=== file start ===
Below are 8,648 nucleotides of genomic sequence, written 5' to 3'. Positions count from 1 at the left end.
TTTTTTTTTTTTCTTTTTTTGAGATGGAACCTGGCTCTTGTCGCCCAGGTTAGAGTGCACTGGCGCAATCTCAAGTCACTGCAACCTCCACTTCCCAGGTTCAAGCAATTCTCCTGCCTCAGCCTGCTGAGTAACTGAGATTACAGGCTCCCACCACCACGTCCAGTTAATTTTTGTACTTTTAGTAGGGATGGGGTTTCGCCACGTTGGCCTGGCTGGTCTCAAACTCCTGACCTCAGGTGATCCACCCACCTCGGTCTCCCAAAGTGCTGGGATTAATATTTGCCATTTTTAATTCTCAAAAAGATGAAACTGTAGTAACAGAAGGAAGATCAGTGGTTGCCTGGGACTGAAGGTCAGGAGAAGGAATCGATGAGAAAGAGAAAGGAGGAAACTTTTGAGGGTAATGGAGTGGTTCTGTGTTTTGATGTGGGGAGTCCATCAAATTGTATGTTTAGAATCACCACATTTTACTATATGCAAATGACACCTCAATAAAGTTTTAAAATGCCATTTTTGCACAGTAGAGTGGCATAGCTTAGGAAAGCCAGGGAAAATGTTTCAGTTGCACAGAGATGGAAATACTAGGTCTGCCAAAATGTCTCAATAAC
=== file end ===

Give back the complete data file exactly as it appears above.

Below are 8,648 nucleotides of genomic sequence, written 5' to 3'. Positions count from 1 at the left end.
TTTTTTTTTTTTCTTTTTTTGAGATGGAACCTGGCTCTTGTCGCCCAGGTTAGAGTGCACTGGCGCAATCTCAAGTCACTGCAACCTCCACTTCCCAGGTTCAAGCAATTCTCCTGCCTCAGCCTGCTGAGTAACTGAGATTACAGGCTCCCACCACCACGTCCAGTTAATTTTTGTACTTTTAGTAGGGATGGGGTTTCGCCACGTTGGCCTGGCTGGTCTCAAACTCCTGACCTCAGGTGATCCACCCACCTCGGTCTCCCAAAGTGCTGGGATTAATATTTGCCATTTTTAATTCTCAAAAAGATGAAACTGTAGTAACAGAAGGAAGATCAGTGGTTGCCTGGGACTGAAGGTCAGGAGAAGGAATCGATGAGAAAGAGAAAGGAGGAAACTTTTGAGGGTAATGGAGTGGTTCTGTGTTTTGATGTGGGGAGTCCATCAAATTGTATGTTTAGAATCACCACATTTTACTATATGCAAATGACACCTCAATAAAGTTTTAAAATGCCATTTTTGCACAGTAGAGTGGCATAGCTTAGGAAAGCCAGGGAAAATGTTTCAGTTGCACAGAGATGGAAATACTAGGTCTGCCAAAATGTCTCAATAAC